“You really wanted to make my life miserable, didn’t you?” I asked.
My father licked the rim of his martini glass. “That was the plan.”
The worst was the time my mom came running into my room and told me she finally remembered how she and my dad had come up with my name.
“We did crazy things when we were younger,” she said.
“Is this going to traumatize me?” I asked.
“Sometimes we would dress up in costumes.”
“I don’t want to hear this. You’re an insane woman.”
“We were doing a scene from Shakespeare on the day you were conceived.”
“I’m calling Child Services!” I yelled, running from the room.
Her voice shrilled after me. “Your father was Othello!”
Take a moment to consider the implications of a name like Shakespeare Shapiro. It’s the first day of middle school. Everybody is trying hard not to look nervous and self-conscious and miserable. I have intense pains in my stomach and begin to wonder if it’s possible to get an ulcer in sixth grade.
“Good morning, everyone,” the teacher says. “Please say ‘here’ when I call your name.”
Michael and Jennifer and David and Stephanie and all the others hear their names and dutifully identify themselves.
“Shakespeare Shapiro,” the teacher calls out.
The class bursts into laughter.
“Here,” I squeak.
She looks up. “What a fabulous name. I’ve never had a student named Shakespeare before.”
Everybody is staring at me and whispering. If the teacher doesn’t call the next name soon, the situation will become critical. Already I can see some of the more ape-like boys sizing me up for an afternoon beating.
“I bet you’re a wonderful writer, Shakespeare,” she says kindly.
I begin to wish for a large brick to fall on her head.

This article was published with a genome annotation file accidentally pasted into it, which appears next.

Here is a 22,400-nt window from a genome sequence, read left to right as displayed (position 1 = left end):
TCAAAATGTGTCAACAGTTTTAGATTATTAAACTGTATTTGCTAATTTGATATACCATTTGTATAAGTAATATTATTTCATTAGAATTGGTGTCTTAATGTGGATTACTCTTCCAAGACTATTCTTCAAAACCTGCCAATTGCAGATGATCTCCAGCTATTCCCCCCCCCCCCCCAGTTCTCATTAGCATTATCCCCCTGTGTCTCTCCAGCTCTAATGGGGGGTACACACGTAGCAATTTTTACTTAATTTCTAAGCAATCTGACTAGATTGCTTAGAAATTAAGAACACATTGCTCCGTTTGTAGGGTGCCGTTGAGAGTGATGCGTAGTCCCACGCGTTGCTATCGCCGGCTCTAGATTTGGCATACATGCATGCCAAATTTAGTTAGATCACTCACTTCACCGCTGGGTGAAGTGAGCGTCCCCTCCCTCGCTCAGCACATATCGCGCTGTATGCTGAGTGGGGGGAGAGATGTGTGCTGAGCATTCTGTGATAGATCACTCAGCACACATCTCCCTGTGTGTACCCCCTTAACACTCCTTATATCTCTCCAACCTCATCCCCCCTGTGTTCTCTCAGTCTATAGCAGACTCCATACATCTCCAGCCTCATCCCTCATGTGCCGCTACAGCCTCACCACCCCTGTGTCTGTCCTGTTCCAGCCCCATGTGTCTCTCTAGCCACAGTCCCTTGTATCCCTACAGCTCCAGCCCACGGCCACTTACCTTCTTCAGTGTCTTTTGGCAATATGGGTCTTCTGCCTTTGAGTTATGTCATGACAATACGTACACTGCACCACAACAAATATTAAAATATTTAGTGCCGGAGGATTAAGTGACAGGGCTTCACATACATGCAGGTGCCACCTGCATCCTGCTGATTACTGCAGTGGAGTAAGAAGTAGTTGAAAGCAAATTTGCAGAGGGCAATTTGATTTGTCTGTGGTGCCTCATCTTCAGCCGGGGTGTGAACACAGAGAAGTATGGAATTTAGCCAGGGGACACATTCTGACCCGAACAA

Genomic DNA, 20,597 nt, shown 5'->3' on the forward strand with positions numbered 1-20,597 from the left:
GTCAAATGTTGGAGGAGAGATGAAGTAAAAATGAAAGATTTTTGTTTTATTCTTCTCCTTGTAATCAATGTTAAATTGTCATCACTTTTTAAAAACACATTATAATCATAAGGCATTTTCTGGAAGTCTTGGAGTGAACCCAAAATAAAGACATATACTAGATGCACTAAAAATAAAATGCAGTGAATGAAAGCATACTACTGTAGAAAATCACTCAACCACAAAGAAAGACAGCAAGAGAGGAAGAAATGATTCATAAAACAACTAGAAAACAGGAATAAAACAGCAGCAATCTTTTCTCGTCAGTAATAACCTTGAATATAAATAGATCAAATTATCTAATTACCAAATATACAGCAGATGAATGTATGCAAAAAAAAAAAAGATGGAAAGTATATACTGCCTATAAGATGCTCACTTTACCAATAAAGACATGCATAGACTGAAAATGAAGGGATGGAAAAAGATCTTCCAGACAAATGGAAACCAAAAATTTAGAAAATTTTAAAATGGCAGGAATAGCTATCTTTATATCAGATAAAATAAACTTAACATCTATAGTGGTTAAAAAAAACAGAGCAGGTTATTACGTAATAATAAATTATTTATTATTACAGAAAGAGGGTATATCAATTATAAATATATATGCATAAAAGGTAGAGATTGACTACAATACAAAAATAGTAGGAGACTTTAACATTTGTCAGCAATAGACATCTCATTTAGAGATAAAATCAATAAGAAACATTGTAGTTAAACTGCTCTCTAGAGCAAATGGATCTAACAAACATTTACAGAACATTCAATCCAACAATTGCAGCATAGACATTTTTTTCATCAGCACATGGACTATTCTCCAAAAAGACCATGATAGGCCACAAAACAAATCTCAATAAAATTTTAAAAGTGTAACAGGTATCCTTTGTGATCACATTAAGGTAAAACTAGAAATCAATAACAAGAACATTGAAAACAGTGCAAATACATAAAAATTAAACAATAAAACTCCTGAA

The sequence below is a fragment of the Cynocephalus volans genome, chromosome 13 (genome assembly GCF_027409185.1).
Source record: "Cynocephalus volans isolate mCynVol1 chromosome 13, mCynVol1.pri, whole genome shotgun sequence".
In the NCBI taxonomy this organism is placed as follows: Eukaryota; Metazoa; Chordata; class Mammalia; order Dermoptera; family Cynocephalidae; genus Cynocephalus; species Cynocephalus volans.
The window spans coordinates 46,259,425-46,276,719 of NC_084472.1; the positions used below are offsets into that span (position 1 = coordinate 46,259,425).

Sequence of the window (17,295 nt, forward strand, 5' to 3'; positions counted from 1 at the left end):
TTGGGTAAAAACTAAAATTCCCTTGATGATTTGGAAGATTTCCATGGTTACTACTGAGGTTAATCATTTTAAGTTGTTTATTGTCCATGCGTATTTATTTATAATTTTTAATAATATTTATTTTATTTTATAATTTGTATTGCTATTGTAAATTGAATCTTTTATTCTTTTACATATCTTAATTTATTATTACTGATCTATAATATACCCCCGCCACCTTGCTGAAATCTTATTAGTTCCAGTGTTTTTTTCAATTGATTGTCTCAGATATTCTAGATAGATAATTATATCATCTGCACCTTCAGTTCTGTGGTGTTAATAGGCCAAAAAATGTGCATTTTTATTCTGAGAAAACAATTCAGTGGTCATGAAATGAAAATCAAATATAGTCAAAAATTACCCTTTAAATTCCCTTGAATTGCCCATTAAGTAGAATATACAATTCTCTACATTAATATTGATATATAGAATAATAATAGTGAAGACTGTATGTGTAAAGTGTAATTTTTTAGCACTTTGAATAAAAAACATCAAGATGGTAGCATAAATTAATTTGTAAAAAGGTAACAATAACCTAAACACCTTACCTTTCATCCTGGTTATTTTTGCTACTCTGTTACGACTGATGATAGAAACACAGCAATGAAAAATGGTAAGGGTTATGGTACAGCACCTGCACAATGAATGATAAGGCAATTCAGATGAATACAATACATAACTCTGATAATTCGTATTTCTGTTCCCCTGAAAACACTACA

She looks back down at her roster.
Come on, I think. You can do it.
Her head pops back up.
“Just read the next name!” I blurt out.
And so, less than ten minutes into my middle school career, I’m already in trouble, and all because of my ridiculous name.
This is the story of my life, which has been a series of catastrophes, one after another. I’d like to say there have been some happy times, too, but the reality is that with seventeen years down, nothing much has gone right so far. As I begin my senior year of high school, here are the facts I wake up to each morning and go to sleep with each night:
1. After six years of elementary school, three years of middle school, and three years of high school, I have only two close friends: Neil Wasserman, whose favorite thing to do is discuss his bowel movements; and Katie Marks, whose favorite thing to do is tell me how pathetic I am.
2.I have never had a girlfriend, never kissed a girl, and spend most Saturday nights watching TV with my parents before whacking off to Internet porn in my bedroom.
3.My younger brother—two years younger—has a girlfriend, is extremely popular, and will definitely lose his virginity before I do.
I should warn you. Some of the material you’re about to read is disturbing. Some of it will make you shake your head in disbelief. Some of it will make you cringe in disgust. Some of it might even make you rush out into the stormy night, rip your shirt from your body, and howl, “WHY, GOD, WHY?”
Then again, maybe you’ll just sit back and smile, secure in the knowledge that your name is not Shakespeare Shapiro, and this is not your life.
From the Hardcover edition.